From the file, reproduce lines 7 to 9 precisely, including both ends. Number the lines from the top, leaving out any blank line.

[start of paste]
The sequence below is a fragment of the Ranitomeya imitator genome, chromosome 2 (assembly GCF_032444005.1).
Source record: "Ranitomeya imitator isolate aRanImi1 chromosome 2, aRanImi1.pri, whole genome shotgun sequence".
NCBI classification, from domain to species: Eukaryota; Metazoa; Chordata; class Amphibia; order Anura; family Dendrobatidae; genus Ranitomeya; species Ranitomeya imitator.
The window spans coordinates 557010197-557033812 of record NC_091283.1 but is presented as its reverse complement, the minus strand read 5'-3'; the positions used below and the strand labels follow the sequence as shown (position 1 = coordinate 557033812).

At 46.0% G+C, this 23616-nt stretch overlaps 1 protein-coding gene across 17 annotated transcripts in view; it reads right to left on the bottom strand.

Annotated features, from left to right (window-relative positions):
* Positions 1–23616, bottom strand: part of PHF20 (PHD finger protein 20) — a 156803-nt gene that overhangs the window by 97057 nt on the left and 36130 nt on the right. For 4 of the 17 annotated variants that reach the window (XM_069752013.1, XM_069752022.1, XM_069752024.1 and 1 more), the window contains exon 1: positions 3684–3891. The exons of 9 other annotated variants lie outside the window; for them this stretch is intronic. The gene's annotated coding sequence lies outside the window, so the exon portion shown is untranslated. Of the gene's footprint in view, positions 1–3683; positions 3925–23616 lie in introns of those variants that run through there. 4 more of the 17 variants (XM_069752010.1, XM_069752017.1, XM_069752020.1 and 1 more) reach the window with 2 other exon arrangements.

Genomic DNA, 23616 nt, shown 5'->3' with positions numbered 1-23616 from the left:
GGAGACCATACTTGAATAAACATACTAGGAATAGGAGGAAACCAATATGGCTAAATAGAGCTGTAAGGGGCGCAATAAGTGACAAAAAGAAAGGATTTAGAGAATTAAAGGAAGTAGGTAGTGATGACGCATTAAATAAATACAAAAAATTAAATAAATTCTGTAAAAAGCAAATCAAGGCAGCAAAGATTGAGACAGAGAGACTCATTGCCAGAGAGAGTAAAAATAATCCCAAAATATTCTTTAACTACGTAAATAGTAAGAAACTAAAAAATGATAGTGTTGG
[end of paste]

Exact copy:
* Positions 1–23616, bottom strand: part of PHF20 (PHD finger protein 20) — a 156803-nt gene that overhangs the window by 97057 nt on the left and 36130 nt on the right. For 4 of the 17 annotated variants that reach the window (XM_069752013.1, XM_069752022.1, XM_069752024.1 and 1 more), the window contains exon 1: positions 3684–3891. The exons of 9 other annotated variants lie outside the window; for them this stretch is intronic. The gene's annotated coding sequence lies outside the window, so the exon portion shown is untranslated. Of the gene's footprint in view, positions 1–3683; positions 3925–23616 lie in introns of those variants that run through there. 4 more of the 17 variants (XM_069752010.1, XM_069752017.1, XM_069752020.1 and 1 more) reach the window with 2 other exon arrangements.

Genomic DNA, 23616 nt, shown 5'->3' with positions numbered 1-23616 from the left:
GGAGACCATACTTGAATAAACATACTAGGAATAGGAGGAAACCAATATGGCTAAATAGAGCTGTAAGGGGCGCAATAAGTGACAAAAAGAAAGGATTTAGAGAATTAAAGGAAGTAGGTAGTGATGACGCATTAAATAAATACAAAAAATTAAATAAATTCTGTAAAAAGCAAATCAAGGCAGCAAAGATTGAGACAGAGAGACTCATTGCCAGAGAGAGTAAAAATAATCCCAAAATATTCTTTAACTACGTAAATAGTAAGAAACTAAAAAATGATAGTGTTGG